In a must-read post today, Glenn Greenwald challenges Ruth Marcus and the establishment Washington consensus, in which the pursuit of war crimes charges against soon-to-be-former Bush officials is arbitrarily dismissed as either too polarizing, too partisan, or just too goddamn difficult to successfully prosecute, and thus should be preemptively abandoned. Greenwald explains why this virtually ensures the perpetuation of an unlawful historical feedback loop:
Along with the desire for just retribution, one of the two principal reasons we impose penalties for violations of the criminal law is deterrence — to provide an incentive for potential lawbreakers to refrain from breaking our laws, rather than deciding that it is beneficial to do so. Though there is debate about how best to accomplish it and how effective it ultimately is, deterrence of future crimes has been, and remains, a core purpose of the criminal law. That is about as basic as it gets. From Paul Robinson, University of Pennsylvania Law Professor, and John Darley, Psychology Professor at Princeton, in “The Role of Deterrence in the Criminal Law“:
For the past several decades, the deterrence of crime has been a centerpiece of criminal law reform. Law-givers have sought to optimize the control of crime by devising a penalty-setting system that assigns criminal punishments of a magnitude sufficient to deter a thinking individual from committing a crime.
Punishment for lawbreaking is precisely how we try to ensure that crimes “never happen again.” If instead — as Marcus and so many other urge — we hold political leaders harmless when they break the law, if we exempt them from punishment under the criminal law, then what possible reason would they have from refraining from breaking the law in the future? A principal reason for imposing punishment on lawbreakers is exactly what Marcus says she wants to achieve: “ensuring that these mistakes are not repeated.” By telling political leaders that they will not be punished when they break the law, the exact opposite outcome is achieved: ensuring that this conduct will be repeated.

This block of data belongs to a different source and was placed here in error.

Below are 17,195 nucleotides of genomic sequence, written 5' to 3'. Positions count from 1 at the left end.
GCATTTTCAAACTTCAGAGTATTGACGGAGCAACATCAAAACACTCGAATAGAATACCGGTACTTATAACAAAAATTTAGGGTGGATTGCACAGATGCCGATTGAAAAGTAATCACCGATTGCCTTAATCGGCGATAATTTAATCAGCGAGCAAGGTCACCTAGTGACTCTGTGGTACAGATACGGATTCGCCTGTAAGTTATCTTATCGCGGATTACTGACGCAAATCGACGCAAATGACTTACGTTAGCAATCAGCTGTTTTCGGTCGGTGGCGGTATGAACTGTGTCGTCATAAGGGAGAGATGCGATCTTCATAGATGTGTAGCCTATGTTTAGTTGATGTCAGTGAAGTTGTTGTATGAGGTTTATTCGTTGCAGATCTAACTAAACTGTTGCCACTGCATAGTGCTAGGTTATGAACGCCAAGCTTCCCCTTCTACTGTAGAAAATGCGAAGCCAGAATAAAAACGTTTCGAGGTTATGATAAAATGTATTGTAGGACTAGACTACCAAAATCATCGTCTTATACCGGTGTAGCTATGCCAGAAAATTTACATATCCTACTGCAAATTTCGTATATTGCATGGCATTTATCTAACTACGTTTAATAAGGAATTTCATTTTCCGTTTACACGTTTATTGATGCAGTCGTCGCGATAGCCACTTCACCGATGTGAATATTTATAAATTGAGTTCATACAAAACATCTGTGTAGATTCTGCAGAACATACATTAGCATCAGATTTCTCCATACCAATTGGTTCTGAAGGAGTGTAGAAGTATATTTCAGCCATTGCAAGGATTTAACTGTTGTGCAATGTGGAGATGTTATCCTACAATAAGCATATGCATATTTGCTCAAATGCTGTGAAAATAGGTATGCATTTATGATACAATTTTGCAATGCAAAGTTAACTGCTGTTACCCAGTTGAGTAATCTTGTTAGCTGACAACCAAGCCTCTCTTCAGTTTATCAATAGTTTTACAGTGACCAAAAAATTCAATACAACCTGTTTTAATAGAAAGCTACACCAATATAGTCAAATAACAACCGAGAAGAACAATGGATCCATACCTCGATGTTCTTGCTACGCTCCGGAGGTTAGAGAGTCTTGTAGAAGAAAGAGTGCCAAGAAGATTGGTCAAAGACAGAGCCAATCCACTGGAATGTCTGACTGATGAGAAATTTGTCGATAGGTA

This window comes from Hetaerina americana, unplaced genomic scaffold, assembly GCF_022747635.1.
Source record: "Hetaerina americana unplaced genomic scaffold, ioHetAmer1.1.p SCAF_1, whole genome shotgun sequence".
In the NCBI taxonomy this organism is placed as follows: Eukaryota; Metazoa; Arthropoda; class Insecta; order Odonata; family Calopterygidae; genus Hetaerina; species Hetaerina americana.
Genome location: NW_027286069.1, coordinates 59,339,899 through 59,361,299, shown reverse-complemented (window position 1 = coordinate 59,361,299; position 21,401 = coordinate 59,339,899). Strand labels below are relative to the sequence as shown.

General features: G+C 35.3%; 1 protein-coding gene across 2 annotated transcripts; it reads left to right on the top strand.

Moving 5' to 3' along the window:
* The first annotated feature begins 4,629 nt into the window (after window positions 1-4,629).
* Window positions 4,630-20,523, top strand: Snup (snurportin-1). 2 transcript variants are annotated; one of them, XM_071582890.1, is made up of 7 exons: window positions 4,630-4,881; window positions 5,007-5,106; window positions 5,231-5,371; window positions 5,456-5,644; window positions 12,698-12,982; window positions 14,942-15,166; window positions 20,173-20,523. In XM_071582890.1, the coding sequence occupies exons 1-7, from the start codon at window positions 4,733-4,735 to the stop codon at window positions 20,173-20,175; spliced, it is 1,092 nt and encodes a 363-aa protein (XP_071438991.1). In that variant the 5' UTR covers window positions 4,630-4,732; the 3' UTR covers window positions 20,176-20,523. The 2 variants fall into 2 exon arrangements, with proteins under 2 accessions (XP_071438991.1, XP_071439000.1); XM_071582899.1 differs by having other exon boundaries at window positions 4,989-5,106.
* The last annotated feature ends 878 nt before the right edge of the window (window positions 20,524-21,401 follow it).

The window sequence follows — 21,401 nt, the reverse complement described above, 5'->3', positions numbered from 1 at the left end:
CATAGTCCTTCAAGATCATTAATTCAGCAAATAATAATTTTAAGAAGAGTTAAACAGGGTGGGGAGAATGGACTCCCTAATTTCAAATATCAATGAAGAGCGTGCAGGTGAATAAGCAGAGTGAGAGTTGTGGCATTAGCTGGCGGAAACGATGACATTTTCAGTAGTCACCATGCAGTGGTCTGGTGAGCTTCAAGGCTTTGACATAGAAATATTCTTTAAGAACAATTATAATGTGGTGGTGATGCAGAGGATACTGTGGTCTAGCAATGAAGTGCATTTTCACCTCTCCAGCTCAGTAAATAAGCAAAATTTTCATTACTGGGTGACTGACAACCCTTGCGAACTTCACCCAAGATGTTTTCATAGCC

Every time we immunize political leaders from the consequences of their crimes, it’s manipulatively justified in the name of “ensuring that it never happens again.” And every time, we do exactly the opposite: we make sure it will happen again. And it does: Richard Nixon is pardoned. J. Edgar Hoover’s lawbreakers are protected. The Iran-contra criminals are set free and put back into government. Lewis Libby is spared having to serve even a single day in prison despite multiple felony convictions. And now it’s time to immunize even those who tortured detainees and spied on Americans in violation of numerous treaties, domestic laws, and the most basic precepts of civilized Western justice.
One would hope to see those individuals who have been granted a national platform that allows them to have a measurable impact on the tone of discourse in Washington be responsible and advocate on behalf of the rule of law. Instead, they collectively sigh, texturally furrow their brows over how hard it is to do the right thing, before finally settling for the cold, easy comfort of doing nothing (shades of grey, children. Shades. Of. Grey.) In an article published yesterday by McClatchy Newspapers, Marisa Taylor starkly lays out the logical consequence of elite apathy towards defending the rule of law:
Without wider support, the campaign to haul top administration officials before an American court is likely to stall.
What this says to the nation, and the world, about the US and its lack of commitment to justice, human rights, and the rule of law is nothing short of staggering. As Loyola war law expert David Glazier put it,
It is mind boggling to say eight years later that there is not going to be some sort of criminal accountability for what happened… . It certainly undermines our moral authority and our ability to criticize other countries for doing exactly the same thing. But given the legal issues and the political reality, I am hard pressed to see any other outcome.
And because our gatekeepers of ‘reasonable’, ‘serious’ discourse can’t begin to envision any viable course of action other than forgive and (try our goddamndest to) forget, all of this–state-sanctioned torture and rendition, unlawful domestic surveillance, an unnecessary war in Iraq that, thus far, has killed well over a million people–has, in effect, been green-lighted twice. First, by Bush, Cheney and the rest of those who felt that burning the Constitution was the only way to save it. Then, retroactively, by those in the Beltway press corps, elite Washington society and–most egregiously–the incoming Democratic administration, all of whom would apparently rather practice their statesman-like ostrich pose than risk disrupting the inertial ebb and flow of their delicate political ecosystem.